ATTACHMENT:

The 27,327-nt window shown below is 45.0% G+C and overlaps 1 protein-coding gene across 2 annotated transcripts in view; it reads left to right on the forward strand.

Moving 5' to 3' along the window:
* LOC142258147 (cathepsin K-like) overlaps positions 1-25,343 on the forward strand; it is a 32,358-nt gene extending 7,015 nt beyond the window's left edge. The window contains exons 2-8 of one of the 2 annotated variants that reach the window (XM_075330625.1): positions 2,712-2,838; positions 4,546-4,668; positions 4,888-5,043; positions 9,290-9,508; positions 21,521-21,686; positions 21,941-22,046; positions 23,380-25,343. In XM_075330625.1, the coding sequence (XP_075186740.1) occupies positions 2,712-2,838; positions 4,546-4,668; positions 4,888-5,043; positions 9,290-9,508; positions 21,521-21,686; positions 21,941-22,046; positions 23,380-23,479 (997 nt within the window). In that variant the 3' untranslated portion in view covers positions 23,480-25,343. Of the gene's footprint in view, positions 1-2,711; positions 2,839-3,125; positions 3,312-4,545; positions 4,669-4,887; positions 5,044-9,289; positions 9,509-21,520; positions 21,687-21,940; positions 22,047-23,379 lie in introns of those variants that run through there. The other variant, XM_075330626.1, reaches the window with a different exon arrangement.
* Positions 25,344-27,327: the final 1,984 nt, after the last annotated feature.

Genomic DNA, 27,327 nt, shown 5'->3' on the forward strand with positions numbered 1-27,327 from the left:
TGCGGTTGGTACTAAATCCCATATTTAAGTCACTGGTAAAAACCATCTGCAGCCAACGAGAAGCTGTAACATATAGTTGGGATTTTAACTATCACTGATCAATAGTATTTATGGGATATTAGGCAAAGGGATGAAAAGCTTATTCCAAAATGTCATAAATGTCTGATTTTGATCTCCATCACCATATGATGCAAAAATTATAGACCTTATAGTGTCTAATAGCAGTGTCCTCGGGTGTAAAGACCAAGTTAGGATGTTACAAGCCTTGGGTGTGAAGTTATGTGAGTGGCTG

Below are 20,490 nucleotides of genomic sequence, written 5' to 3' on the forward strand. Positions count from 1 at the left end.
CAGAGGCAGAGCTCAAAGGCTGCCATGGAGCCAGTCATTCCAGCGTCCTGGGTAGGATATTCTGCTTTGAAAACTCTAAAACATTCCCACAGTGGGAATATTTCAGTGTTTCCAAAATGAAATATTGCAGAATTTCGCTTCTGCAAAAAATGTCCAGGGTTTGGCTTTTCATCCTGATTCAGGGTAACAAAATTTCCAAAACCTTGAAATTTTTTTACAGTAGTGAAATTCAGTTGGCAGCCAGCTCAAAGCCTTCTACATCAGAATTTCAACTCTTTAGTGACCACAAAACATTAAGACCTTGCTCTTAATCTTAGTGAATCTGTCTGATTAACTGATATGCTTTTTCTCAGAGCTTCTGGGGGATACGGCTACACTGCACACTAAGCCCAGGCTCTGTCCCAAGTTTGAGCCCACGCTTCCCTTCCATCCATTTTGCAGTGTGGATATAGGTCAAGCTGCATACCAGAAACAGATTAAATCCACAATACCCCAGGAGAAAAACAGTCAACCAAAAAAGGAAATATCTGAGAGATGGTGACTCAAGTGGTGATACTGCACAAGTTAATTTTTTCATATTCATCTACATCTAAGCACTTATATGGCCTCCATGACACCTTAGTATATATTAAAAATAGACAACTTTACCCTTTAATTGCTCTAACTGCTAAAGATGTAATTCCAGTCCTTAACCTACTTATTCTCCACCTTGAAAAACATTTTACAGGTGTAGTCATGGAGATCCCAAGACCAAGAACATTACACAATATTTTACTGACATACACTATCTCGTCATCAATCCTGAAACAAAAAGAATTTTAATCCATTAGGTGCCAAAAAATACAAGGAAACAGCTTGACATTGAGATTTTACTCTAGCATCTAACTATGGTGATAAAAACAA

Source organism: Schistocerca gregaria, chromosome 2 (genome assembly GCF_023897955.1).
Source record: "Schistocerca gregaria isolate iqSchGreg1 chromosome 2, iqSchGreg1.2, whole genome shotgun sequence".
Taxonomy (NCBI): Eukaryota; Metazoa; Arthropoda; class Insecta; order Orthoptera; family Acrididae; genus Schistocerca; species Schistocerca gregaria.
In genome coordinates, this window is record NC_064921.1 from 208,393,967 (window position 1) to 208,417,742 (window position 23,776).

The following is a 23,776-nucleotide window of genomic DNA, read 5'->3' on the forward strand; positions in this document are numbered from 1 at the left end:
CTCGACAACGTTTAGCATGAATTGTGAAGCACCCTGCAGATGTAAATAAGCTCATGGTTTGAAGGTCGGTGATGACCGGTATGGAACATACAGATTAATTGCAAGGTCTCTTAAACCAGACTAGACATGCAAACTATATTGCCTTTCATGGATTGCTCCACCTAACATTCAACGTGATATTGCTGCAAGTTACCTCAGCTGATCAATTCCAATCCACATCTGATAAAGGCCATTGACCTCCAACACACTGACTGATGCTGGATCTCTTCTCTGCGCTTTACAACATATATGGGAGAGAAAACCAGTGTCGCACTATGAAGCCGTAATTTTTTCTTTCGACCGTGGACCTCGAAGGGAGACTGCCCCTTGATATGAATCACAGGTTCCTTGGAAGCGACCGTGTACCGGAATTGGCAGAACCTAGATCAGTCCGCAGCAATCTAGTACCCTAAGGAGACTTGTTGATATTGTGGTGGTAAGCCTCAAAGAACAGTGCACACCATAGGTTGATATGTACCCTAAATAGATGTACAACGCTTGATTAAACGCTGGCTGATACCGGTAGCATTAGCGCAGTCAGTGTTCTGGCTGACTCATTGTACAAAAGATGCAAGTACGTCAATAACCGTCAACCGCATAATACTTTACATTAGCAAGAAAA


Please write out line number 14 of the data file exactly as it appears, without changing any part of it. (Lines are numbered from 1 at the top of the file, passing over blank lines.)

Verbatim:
CTCGACAACGTTTAGCATGAATTGTGAAGCACCCTGCAGATGTAAATAAGCTCATGGTTTGAAGGTCGGTGATGACCGGTATGGAACATACAGATTAATTGCAAGGTCTCTTAAACCAGACTAGACATGCAAACTATATTGCCTTTCATGGATTGCTCCACCTAACATTCAACGTGATATTGCTGCAAGTTACCTCAGCTGATCAATTCCAATCCACATCTGATAAAGGCCATTGACCTCCAACACACTGACTGATGCTGGATCTCTTCTCTGCGCTTTACAACATATATGGGAGAGAAAACCAGTGTCGCACTATGAAGCCGTAATTTTTTCTTTCGACCGTGGACCTCGAAGGGAGACTGCCCCTTGATATGAATCACAGGTTCCTTGGAAGCGACCGTGTACCGGAATTGGCAGAACCTAGATCAGTCCGCAGCAATCTAGTACCCTAAGGAGACTTGTTGATATTGTGGTGGTAAGCCTCAAAGAACAGTGCACACCATAGGTTGATATGTACCCTAAATAGATGTACAACGCTTGATTAAACGCTGGCTGATACCGGTAGCATTAGCGCAGTCAGTGTTCTGGCTGACTCATTGTACAAAAGATGCAAGTACGTCAATAACCGTCAACCGCATAATACTTTACATTAGCAAGAAAA